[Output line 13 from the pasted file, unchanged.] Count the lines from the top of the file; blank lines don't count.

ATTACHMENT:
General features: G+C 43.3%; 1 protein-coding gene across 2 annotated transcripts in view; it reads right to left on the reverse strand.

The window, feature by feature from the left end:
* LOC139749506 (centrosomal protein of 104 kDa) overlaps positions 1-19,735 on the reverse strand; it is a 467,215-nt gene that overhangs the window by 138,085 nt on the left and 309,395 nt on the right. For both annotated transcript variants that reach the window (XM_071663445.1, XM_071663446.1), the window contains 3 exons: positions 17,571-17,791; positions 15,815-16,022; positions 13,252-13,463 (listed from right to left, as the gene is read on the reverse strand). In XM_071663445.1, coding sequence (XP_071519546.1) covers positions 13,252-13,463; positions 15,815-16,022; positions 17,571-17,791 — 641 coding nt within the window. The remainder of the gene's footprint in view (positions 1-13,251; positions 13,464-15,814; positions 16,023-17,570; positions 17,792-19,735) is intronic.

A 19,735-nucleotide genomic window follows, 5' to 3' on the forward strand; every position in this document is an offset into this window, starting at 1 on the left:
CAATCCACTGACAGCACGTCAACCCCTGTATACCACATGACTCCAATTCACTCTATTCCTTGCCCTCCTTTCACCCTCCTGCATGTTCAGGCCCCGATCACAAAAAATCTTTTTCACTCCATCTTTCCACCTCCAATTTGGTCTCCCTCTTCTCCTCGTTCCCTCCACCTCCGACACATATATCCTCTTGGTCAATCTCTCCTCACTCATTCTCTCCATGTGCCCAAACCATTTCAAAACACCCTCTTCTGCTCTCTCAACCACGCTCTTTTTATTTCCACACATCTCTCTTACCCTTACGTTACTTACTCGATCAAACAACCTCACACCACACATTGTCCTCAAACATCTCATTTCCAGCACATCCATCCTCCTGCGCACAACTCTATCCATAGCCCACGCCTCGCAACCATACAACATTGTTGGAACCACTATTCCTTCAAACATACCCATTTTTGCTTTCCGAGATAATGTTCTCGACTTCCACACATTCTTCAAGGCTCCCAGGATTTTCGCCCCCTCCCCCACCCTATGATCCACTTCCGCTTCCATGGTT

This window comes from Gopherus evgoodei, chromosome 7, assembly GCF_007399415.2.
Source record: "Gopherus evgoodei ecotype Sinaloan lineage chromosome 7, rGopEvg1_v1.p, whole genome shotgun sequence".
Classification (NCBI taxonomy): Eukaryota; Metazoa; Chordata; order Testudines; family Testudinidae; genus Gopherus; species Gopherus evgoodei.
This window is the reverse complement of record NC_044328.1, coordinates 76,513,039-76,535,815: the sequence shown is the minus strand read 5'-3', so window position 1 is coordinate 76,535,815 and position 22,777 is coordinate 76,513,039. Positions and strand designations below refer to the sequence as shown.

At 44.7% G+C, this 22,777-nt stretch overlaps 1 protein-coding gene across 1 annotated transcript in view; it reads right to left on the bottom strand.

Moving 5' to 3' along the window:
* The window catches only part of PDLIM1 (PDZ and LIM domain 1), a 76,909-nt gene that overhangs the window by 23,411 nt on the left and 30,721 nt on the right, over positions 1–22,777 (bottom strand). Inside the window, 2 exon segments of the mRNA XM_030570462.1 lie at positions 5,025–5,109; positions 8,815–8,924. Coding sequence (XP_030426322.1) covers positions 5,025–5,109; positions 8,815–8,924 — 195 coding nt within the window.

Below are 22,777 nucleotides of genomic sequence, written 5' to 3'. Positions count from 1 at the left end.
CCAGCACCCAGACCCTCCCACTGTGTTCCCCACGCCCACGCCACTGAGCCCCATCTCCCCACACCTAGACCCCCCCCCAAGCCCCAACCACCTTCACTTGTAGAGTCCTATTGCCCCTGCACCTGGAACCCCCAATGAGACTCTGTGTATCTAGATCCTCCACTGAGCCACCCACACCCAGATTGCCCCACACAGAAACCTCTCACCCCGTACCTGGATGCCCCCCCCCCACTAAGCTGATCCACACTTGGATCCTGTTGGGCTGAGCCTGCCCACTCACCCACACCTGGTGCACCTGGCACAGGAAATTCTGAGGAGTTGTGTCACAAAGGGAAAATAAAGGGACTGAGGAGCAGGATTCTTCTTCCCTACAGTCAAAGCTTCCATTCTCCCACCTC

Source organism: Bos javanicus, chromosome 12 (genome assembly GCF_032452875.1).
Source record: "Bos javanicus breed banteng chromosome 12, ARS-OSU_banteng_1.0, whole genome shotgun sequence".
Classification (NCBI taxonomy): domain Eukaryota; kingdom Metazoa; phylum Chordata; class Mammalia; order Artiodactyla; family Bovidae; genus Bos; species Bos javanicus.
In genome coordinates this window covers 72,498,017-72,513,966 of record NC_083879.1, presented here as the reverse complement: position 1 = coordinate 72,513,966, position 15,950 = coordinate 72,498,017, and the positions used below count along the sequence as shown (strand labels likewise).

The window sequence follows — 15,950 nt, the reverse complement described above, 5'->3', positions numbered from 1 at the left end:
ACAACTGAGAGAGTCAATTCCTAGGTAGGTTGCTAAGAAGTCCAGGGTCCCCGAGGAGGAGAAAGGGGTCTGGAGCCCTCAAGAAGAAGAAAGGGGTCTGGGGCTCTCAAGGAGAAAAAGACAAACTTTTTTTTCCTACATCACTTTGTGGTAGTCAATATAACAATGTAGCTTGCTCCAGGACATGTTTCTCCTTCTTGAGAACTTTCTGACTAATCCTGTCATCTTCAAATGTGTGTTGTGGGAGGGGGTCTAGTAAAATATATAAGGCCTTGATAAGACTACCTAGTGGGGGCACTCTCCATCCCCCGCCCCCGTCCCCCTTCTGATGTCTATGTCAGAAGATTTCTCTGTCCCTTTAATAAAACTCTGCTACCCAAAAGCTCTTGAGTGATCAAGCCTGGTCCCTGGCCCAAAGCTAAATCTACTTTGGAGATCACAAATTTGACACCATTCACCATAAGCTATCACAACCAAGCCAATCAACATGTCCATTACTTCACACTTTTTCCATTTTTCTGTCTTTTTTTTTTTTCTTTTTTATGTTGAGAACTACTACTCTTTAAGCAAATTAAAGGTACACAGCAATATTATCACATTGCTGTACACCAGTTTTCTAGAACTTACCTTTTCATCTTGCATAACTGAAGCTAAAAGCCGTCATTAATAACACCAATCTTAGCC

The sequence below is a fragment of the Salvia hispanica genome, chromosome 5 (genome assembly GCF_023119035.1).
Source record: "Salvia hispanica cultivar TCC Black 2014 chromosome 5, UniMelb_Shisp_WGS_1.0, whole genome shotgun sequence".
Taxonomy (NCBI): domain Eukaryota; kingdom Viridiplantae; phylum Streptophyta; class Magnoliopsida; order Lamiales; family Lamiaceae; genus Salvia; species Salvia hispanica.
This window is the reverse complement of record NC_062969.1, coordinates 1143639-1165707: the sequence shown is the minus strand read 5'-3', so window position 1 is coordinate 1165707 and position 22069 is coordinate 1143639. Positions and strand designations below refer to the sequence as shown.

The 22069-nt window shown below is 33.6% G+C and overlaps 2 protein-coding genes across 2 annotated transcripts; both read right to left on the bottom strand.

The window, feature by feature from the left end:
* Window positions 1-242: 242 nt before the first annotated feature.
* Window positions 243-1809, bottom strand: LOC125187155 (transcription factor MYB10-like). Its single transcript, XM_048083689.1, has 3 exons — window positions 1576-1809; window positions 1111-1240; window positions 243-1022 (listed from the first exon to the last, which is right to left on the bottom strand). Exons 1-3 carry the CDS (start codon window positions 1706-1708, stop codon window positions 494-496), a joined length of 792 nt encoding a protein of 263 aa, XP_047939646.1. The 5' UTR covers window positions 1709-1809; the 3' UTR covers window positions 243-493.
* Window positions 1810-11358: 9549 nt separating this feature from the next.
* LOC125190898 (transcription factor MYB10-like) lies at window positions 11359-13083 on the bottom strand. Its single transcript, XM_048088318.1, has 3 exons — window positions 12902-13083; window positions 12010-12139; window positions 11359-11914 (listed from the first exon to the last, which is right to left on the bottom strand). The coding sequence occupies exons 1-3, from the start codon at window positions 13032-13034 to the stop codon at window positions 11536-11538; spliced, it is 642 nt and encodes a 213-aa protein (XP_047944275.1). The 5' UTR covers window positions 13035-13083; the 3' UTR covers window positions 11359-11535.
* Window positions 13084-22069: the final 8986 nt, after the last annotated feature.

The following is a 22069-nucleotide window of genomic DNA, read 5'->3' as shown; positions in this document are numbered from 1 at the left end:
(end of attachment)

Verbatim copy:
Below are 22,777 nucleotides of genomic sequence, written 5' to 3'. Positions count from 1 at the left end.